Khaki goes chic

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By The Rashtriya Swayamsevak Sangh (RSS) is trying to bring a whiff of modernity in its functioning. But are the changes merely cosmetic, asks Radhika Ramaseshan
  • Published 18.10.09

It’s time for a shakha session, and the pracharaks — or preachers — are all ready for it. But instead of congregating in the local park, where the young and the old gather in their khaki shorts for a drill and discussions, the men are sitting in front of their laptops. They log on — and the Rashtriya Swayamsevak Sangh (RSS) gets ready for another meeting on its cyber shakha.

The old order is changing. The RSS, long accused of existing in a time warp, is seeking to function in real time. A debate has engulfed the group. Should members be allowed to junk their khaki shorts and white bush shirts for track suits? Do they have to trundle along in slow trains, or are they allowed to fly? In short, can the RSS move with the times? The questions are crucial — for the issue at hand is change. The savants are thinking hard in their fortified campuses in Nagpur and Delhi. On the agenda is almost everything. Issues such as members being allowed to play cricket and football in the shakhas and whether they have to shun sex if they want to go up the RSS ladder are being discussed. How should they save the cow and the Ganga and — most importantly — salvage the battered Bharatiya Janata Party (BJP), the RSS’s political progeny?

Many in the RSS believe that one way of saving the BJP — which was swept out of power at the Centre in 2004 and is racked by dissidence — is by strengthening the RSS itself. For that, the RSS, whose shakhas have been declining in recent years in numbers, has to attract more people. And to be able to do that, it needs to answer some questions that its members have been asking.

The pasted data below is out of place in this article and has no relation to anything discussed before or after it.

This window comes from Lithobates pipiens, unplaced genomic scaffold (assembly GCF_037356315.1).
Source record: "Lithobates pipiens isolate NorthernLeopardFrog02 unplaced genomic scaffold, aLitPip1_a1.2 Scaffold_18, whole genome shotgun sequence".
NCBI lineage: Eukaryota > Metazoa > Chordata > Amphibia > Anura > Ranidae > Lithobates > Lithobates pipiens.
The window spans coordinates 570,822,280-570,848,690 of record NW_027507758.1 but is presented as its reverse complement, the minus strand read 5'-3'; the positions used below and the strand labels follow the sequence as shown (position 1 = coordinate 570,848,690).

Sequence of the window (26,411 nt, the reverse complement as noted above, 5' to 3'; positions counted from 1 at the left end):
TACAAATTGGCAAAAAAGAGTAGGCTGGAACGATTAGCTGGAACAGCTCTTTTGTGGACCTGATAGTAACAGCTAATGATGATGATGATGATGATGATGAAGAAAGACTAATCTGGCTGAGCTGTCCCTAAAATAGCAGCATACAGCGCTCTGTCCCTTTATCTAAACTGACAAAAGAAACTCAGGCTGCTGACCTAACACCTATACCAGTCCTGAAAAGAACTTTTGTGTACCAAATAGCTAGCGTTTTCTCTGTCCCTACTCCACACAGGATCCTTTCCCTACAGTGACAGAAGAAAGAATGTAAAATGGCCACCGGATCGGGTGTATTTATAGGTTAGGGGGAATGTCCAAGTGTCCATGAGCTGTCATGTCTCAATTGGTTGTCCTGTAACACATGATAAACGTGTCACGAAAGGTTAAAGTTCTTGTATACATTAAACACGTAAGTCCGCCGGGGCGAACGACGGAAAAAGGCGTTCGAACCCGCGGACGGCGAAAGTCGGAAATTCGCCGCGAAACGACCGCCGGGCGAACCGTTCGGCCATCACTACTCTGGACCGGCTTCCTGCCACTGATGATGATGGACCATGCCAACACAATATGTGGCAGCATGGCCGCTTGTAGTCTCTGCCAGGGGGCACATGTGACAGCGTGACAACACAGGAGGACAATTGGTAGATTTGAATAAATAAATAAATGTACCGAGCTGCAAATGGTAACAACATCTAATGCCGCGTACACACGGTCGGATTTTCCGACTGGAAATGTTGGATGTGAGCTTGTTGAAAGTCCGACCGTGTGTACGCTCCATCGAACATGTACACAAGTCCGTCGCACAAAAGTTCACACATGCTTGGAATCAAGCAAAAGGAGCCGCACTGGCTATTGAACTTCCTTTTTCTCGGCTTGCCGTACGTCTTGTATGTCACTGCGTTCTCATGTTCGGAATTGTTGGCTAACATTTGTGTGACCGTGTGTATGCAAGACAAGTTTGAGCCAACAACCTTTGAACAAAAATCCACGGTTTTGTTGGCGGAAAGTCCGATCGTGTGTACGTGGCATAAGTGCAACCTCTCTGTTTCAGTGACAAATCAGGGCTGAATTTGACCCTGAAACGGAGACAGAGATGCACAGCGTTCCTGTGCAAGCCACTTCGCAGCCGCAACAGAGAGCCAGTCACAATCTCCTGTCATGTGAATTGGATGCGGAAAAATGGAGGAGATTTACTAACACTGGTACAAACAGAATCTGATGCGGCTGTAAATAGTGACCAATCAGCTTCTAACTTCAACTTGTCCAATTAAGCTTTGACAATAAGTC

“The RSS is going through a churning, organisationally, on its relations with its affiliate organisations and flexibility in its ideology,” says a leader who sat on a privileged perch in the Sangh and the BJP and claims he can take a “distant” view of both. The churning, he says, has been triggered among other reasons by the RSS’s diminishing inability to attract young people and the “declining” quality of the pracharak.

The RSS banks on the character of its member, and any dilution, says K.N. Govindacharya, a former pracharak and a former BJP ideologue, can spell disaster for the organisation. “He is the steel frame of the organisation, and he should be of 24 carat, not more or less. He should be like an aircraft and not the pilot, always on radar and properly tanked up to land safely. So, if a hundred potential pracharaks are contacted, the chances are 30 will come to the shakhas and of them, only 10 will become regulars,” he says.

Not surprisingly, the number of shakhas has decreased in the last few years. In 2006-07 (March), the RSS had 44,417 shakhas in 30,981 places. In 2008-09 (January), it had 43,905 shakhas in 30,015 places. On the other hand, till January 2004, when a BJP-led government was at the Centre, the RSS had 48,329 shakhas in 33,758 sites. Govindacharya attributes the relatively high attrition rate to full-time jobs, domestic responsibility, tuition classes, TV and the Internet. Clearly, for the young, the early morning exercises at the neighbourhood RSS shakha are just not attractive enough.

The future of shakhas came up at the central working committee meeting of the RSS at Rajgir in Bihar last week. RSS head Mohan Bhagwat, who is specifically targetting the youth, has been mulling over changes to get around these problems. “We introduced new dimensions to our working system in the last several years,” says pracharak pramukh Madan Das Devi. “We have designated pracharaks to restructure our activity among the college-going youths, professionals, etc.”

Bhagwat, 58, educated in veterinary sciences, is “eminently suited” to “re-orient” the organisation because he’s “modern-minded and vibes well with scientists from the US National Aeronautics and Space Administration and students from the Indian Institutes of Technology and the Indian Institutes of Management,” says BJP spokesman Prakash Javdekar, who counts himself as his disciple. Walter Andersen, co-author of The Brotherhood in Saffron and a professor of South Asian studies in the Johns Hopkins University, stresses that Bhagwat has been seeking to attract the young. “The young in India are now better educated, more ambitious and I think Bhagwat senses this,” he says.